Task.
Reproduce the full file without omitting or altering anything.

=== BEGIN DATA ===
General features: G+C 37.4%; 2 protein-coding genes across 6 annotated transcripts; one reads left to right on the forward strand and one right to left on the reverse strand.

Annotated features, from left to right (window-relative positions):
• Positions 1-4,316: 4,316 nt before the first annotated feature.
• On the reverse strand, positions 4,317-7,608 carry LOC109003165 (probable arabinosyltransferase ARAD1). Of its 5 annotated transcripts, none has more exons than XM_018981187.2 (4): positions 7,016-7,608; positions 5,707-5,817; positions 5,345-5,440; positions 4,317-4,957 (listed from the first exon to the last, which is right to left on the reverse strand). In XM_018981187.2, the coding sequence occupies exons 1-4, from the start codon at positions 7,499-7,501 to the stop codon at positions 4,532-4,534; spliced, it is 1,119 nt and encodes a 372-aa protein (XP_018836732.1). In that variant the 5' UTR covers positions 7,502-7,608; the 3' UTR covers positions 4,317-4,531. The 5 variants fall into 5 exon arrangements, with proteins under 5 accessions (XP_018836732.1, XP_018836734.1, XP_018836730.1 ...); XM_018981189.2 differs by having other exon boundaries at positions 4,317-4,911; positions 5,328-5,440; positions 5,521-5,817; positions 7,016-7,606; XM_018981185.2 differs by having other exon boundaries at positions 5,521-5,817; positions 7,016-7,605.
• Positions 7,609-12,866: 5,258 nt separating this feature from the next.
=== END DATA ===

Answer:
General features: G+C 37.4%; 2 protein-coding genes across 6 annotated transcripts; one reads left to right on the forward strand and one right to left on the reverse strand.

Annotated features, from left to right (window-relative positions):
• Positions 1-4,316: 4,316 nt before the first annotated feature.
• On the reverse strand, positions 4,317-7,608 carry LOC109003165 (probable arabinosyltransferase ARAD1). Of its 5 annotated transcripts, none has more exons than XM_018981187.2 (4): positions 7,016-7,608; positions 5,707-5,817; positions 5,345-5,440; positions 4,317-4,957 (listed from the first exon to the last, which is right to left on the reverse strand). In XM_018981187.2, the coding sequence occupies exons 1-4, from the start codon at positions 7,499-7,501 to the stop codon at positions 4,532-4,534; spliced, it is 1,119 nt and encodes a 372-aa protein (XP_018836732.1). In that variant the 5' UTR covers positions 7,502-7,608; the 3' UTR covers positions 4,317-4,531. The 5 variants fall into 5 exon arrangements, with proteins under 5 accessions (XP_018836732.1, XP_018836734.1, XP_018836730.1 ...); XM_018981189.2 differs by having other exon boundaries at positions 4,317-4,911; positions 5,328-5,440; positions 5,521-5,817; positions 7,016-7,606; XM_018981185.2 differs by having other exon boundaries at positions 5,521-5,817; positions 7,016-7,605.
• Positions 7,609-12,866: 5,258 nt separating this feature from the next.